Now, let’s say the company you hired for shipping isn’t working for the day without notice, and if a second shipping company isn’t planned, it will delay the whole shipping schedule.

“This is what happens when you use just one CDN and it fails without proper failover planning. If you have a second shipping company (CDN) ready, you can switch the operation over to assure uninterrupted operations. mlytics is this company that helps you hire multiple shipping companies (CDN) and helps you decide which shipping company to use depending on where your customer is located in,” Chin elucidated.

The firm works with multiple top-tier CDN companies, including Alibaba Cloud, Akamai, CDNetworks, Cloudflare, CloudFront (AWS), Imperva, and TencendCloud.

Expanding to Europe

Chin claims mlytics has been “doing pretty well” lately in the Southeast Asia region, and it now aims to expand to Europe in 2020. Its potential customers are medium-sized businesses in the e-commerce, multi-media (video, streaming, news), finance, and gaming.

The company has already bagged some clients — Aurora, an Asian IT solution company; DaAi, an Asian Buddhist TV station company; CloudMile, a Taiwanese firm focusing on AI solution.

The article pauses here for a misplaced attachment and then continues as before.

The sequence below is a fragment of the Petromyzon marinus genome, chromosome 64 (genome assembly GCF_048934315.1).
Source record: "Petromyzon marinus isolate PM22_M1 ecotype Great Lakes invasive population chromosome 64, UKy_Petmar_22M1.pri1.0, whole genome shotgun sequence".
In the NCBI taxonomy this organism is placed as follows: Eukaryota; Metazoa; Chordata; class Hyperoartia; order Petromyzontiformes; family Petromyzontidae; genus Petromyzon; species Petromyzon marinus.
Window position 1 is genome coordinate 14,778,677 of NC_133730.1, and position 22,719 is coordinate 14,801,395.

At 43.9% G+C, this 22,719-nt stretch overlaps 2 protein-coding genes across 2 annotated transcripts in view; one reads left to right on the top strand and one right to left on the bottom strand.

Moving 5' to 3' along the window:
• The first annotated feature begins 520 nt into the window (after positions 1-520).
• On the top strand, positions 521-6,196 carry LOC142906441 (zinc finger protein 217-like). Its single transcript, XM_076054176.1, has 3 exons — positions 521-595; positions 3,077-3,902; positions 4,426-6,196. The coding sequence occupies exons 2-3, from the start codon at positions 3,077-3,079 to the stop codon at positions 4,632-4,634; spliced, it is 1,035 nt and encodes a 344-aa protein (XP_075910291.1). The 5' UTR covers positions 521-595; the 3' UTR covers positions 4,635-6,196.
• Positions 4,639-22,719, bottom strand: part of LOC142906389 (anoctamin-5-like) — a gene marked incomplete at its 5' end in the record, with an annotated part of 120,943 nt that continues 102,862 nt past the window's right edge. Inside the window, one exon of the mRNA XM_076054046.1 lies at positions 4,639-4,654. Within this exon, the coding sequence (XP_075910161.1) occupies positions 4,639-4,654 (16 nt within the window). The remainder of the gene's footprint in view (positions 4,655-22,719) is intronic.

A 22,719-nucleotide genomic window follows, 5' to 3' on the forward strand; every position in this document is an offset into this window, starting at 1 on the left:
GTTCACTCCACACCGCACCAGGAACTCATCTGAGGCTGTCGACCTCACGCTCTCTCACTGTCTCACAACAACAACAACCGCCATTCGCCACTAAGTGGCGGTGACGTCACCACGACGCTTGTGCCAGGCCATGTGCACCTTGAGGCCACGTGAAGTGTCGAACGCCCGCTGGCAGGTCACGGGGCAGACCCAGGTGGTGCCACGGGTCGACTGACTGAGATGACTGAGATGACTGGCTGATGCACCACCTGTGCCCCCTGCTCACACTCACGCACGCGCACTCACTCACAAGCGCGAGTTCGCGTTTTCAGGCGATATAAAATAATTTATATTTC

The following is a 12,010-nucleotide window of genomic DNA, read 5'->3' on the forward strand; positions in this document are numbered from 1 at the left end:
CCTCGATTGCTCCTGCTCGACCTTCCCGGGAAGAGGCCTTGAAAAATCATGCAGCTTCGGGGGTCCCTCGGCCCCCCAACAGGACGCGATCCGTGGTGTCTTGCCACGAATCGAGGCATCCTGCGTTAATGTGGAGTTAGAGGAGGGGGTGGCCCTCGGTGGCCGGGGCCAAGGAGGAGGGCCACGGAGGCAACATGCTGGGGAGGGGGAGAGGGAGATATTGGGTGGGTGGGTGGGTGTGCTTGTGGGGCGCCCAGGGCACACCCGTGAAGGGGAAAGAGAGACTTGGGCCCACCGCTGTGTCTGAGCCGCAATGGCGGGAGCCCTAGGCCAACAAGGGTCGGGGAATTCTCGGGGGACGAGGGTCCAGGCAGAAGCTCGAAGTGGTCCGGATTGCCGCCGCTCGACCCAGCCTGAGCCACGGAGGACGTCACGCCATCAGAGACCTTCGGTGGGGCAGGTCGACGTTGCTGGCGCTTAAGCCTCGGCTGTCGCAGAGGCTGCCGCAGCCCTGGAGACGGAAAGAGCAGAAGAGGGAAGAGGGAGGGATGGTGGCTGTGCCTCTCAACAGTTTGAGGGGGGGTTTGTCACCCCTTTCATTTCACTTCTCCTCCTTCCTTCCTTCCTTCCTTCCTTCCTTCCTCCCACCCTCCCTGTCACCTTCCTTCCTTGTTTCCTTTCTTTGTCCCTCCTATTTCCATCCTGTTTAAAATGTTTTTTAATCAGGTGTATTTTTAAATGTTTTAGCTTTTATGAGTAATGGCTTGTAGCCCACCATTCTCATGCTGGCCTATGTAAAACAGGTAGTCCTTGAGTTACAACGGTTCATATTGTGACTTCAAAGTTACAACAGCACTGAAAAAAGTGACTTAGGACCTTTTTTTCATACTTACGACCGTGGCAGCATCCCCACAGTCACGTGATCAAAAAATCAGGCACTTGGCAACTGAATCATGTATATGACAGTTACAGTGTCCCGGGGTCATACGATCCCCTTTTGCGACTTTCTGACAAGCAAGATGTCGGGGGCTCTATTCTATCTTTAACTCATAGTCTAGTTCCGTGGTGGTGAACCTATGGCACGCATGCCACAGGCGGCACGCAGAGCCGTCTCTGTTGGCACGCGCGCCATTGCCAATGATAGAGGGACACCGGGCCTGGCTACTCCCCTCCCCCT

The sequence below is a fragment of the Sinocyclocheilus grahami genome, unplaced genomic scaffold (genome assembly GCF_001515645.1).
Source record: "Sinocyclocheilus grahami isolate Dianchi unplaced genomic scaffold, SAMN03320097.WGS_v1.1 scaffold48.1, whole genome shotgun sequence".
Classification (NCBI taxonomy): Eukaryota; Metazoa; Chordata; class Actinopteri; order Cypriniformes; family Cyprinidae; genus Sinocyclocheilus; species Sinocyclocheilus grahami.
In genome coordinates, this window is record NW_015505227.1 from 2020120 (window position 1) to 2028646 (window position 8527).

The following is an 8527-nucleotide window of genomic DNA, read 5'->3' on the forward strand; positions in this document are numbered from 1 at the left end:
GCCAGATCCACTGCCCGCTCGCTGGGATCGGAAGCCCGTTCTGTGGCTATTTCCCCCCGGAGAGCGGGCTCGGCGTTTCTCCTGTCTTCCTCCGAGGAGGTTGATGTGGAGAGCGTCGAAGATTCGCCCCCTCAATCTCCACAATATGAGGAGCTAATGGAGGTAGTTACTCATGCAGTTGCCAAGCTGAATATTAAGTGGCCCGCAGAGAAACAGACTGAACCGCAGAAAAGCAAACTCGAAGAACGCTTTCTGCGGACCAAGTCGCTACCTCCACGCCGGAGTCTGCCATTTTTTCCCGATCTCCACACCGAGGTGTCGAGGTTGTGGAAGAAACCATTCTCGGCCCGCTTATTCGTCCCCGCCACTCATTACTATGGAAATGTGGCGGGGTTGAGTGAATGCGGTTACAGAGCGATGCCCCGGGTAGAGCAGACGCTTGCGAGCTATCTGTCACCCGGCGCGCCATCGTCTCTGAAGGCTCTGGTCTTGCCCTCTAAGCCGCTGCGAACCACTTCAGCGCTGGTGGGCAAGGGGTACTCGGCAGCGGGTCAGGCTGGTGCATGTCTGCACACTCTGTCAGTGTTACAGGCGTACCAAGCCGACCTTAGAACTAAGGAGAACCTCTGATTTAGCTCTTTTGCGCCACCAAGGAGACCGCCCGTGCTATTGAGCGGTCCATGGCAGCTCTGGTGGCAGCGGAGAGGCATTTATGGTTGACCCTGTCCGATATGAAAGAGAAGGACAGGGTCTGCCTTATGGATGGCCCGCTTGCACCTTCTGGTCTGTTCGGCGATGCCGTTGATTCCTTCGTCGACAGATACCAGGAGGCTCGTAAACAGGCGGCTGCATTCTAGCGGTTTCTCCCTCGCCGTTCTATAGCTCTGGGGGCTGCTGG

The SaaS model means clients can subscribe to the service by paying a monthly fee, and cancel whenever they like without contract and restrictions. The firm also has an enterprise-grade solution, which is customised depending on the customer’s requirements.

mlytics has a staff strength of 50 people, mostly located in Taipei.

The entrepreneur-duo has extensive experience in building a company and had clear innovative visions, goals, and execution plans on how to address the existing CDN market pain point and weaknesses. As such, they planned to need very minimum capital to get the business off the ground, and manage to get mlytics off the ground (ROI and profitable) from a single angel investor.

Chin started his career as a network engineer. He had worked in some of the biggest network/telecom companies such as Siemens and AT&T. Yam started his career as an IT and network security specialist in Hong Kong and worked his way up to CIO in Nexusguard in seven years.

Lack of trust a challenge

In Chin’s opinion, B2B companies have been constrained by a lack of innovative solutions for the modern world internet delivery requirement. CDNs came into existence in the late 1990s as a means for alleviating the performance bottlenecks of the internet, and nothing much has changed since then.

“The challenge is how to disrupt an industry that has been the same for two decades, and convince businesses to make the shift,” he said. “We’re overcoming it with the right product, but we’re missing that extra punch due to the lack of credibility, social proof, and trust, which is extremely important for a SaaS business model especially in Europe and the US.”

This article was first published on e27, on Feb. 28, 2020.